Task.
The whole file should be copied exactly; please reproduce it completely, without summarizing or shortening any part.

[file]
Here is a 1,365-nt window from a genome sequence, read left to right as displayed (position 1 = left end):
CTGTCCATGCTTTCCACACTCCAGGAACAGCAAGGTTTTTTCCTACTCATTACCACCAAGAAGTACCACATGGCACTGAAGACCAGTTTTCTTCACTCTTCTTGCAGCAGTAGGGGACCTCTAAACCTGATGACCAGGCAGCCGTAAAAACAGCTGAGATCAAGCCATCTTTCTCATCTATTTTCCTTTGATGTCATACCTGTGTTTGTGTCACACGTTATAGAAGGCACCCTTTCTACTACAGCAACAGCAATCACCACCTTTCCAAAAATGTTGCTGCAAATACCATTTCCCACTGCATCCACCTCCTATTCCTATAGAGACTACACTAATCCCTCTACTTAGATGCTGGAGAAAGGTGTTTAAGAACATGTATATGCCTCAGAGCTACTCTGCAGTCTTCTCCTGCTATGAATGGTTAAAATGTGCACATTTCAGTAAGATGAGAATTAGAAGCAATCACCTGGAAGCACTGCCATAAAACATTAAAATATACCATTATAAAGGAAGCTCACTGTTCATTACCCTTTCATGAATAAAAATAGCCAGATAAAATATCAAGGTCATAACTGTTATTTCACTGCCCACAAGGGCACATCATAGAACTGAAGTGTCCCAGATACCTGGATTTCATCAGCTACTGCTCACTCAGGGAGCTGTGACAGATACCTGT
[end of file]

Here is a 1,365-nt window from a genome sequence, read left to right as displayed (position 1 = left end):
CTGTCCATGCTTTCCACACTCCAGGAACAGCAAGGTTTTTTCCTACTCATTACCACCAAGAAGTACCACATGGCACTGAAGACCAGTTTTCTTCACTCTTCTTGCAGCAGTAGGGGACCTCTAAACCTGATGACCAGGCAGCCGTAAAAACAGCTGAGATCAAGCCATCTTTCTCATCTATTTTCCTTTGATGTCATACCTGTGTTTGTGTCACACGTTATAGAAGGCACCCTTTCTACTACAGCAACAGCAATCACCACCTTTCCAAAAATGTTGCTGCAAATACCATTTCCCACTGCATCCACCTCCTATTCCTATAGAGACTACACTAATCCCTCTACTTAGATGCTGGAGAAAGGTGTTTAAGAACATGTATATGCCTCAGAGCTACTCTGCAGTCTTCTCCTGCTATGAATGGTTAAAATGTGCACATTTCAGTAAGATGAGAATTAGAAGCAATCACCTGGAAGCACTGCCATAAAACATTAAAATATACCATTATAAAGGAAGCTCACTGTTCATTACCCTTTCATGAATAAAAATAGCCAGATAAAATATCAAGGTCATAACTGTTATTTCACTGCCCACAAGGGCACATCATAGAACTGAAGTGTCCCAGATACCTGGATTTCATCAGCTACTGCTCACTCAGGGAGCTGTGACAGATACCTGT